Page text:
Benefits and Shortcomings of Folksonomies

Decent Essays
Social tagging, which originally emerged as means for users to describe, organize and share content, forming groups known as “folksonomies,” has challenged the traditional idea of organizing knowledge within information systems, raising questions whether tags and folksonomies might improve information retrieval, thus bridging the gap between lay persons and builders (Smith 136-139; Lee and Schiyer 1747-1748; Rolla 174-175; 182-183). In fact, folksonomies have been proposed an alternative way to organize and find information, such as Park, who applying the “information foraging theory,” proposed that since users naturally collect and evaluate results, folksonomies can help facilitate the discovery of information through tag- browsing, allowing users to find related tags classified by others(Smith 137; Park 515-518; 521-522). Yet, despite the uniqueness of this model, there could be shortcomings, because while tags serving as categories for browsing might be a good idea for smaller folksonomies, it would be difficult for a user to find all relevant items (recall) within a large folksonomy of thousands items, especially if the tags are broad, not connected by multiple terms, and the user is looking for specific information (Unit 1). Instead, tags would be more effective as indexing terms, something that has been explored for viability against library systems, such as in OPACS. Studies comparing tagging against indexing with OPACS have shown that OPACS run contrast to the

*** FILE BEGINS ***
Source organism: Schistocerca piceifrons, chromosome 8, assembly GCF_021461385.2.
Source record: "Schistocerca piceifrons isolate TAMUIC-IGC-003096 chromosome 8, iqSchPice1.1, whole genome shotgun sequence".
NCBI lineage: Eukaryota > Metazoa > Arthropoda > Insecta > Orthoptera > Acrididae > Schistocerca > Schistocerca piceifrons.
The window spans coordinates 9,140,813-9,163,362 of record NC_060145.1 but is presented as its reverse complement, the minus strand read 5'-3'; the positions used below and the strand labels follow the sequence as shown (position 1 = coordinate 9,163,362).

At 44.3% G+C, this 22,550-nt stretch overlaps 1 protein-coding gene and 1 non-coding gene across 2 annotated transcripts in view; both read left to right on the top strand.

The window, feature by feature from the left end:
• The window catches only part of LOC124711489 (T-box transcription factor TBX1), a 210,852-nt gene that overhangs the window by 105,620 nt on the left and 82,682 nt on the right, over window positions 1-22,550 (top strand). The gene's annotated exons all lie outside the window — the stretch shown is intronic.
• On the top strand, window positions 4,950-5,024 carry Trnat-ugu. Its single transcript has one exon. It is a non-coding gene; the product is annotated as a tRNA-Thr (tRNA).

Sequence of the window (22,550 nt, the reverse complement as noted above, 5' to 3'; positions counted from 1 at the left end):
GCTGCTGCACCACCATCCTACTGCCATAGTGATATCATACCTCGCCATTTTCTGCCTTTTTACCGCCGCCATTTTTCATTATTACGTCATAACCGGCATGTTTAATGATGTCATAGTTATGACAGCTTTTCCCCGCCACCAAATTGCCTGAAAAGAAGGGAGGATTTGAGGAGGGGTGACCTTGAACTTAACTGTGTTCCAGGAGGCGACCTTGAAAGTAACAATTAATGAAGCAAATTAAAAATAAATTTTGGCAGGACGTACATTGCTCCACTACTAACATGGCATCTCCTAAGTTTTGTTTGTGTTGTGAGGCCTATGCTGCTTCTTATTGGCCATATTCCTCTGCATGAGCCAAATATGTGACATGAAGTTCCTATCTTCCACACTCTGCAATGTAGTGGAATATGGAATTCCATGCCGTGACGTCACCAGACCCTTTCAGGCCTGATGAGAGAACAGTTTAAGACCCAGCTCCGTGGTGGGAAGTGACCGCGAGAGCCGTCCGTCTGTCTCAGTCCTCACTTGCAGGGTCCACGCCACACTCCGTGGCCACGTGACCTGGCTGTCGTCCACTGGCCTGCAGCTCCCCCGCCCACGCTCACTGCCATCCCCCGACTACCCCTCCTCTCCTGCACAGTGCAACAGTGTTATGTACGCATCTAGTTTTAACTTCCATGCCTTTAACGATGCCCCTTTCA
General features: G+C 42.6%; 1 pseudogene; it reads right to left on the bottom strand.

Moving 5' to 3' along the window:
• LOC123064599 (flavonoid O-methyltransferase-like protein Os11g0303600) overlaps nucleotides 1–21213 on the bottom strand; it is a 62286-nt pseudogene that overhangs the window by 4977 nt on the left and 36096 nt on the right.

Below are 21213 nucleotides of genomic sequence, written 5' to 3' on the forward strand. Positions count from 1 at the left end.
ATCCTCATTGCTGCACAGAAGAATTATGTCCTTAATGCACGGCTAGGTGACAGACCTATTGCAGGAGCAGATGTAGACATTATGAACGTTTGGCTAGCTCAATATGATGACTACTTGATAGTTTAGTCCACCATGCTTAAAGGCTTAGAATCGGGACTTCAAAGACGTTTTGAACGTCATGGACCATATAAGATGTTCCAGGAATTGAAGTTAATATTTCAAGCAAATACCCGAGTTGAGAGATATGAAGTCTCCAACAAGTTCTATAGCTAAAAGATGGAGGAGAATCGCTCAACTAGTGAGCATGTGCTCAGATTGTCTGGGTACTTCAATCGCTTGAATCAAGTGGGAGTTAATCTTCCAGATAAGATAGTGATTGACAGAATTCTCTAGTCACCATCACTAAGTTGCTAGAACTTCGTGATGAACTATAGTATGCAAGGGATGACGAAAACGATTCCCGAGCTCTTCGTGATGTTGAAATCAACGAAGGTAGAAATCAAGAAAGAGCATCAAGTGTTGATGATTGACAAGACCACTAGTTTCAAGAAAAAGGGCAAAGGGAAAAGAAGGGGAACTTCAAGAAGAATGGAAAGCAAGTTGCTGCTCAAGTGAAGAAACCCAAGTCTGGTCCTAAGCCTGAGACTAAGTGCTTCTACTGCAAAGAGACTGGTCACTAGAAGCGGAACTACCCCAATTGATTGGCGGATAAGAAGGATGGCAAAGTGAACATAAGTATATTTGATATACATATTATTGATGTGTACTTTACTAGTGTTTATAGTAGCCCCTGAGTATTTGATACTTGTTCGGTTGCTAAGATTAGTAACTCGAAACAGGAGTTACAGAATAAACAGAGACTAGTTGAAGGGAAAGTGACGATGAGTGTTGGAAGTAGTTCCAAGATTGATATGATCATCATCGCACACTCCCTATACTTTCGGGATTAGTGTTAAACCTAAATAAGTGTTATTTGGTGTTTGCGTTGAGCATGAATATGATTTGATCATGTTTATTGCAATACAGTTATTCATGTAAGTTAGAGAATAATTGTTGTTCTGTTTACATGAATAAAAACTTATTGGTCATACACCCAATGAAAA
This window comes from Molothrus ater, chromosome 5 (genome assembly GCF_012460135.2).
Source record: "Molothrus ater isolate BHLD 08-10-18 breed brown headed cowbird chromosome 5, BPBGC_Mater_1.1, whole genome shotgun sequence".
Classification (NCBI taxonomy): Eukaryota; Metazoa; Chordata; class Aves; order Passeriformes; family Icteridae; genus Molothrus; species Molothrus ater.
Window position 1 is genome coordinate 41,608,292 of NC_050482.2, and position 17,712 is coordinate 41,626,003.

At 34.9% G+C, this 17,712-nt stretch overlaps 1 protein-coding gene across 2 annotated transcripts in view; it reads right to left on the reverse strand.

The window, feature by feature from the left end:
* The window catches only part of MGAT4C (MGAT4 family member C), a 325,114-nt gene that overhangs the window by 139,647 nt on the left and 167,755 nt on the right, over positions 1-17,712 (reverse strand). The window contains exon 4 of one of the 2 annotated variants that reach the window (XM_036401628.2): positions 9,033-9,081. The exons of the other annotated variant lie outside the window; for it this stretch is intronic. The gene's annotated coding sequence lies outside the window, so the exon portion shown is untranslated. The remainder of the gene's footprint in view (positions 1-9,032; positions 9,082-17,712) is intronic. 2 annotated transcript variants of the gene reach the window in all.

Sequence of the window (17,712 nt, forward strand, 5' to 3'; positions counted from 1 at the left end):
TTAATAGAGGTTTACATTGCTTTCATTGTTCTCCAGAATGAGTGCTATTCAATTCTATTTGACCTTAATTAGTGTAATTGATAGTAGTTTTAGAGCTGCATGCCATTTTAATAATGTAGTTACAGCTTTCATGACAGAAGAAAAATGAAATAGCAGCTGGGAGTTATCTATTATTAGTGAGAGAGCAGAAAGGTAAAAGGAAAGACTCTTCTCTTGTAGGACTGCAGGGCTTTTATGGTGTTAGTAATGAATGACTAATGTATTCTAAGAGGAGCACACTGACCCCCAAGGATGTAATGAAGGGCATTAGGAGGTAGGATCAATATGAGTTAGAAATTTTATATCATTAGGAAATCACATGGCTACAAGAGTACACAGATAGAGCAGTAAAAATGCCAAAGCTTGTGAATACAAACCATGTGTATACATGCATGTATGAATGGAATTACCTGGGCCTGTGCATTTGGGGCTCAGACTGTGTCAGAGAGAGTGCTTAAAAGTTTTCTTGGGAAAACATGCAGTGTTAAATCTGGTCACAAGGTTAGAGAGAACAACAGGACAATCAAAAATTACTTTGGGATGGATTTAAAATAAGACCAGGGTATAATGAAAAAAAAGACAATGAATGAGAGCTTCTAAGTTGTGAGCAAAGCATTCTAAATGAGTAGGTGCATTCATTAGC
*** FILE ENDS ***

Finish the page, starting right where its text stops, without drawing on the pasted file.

Get Access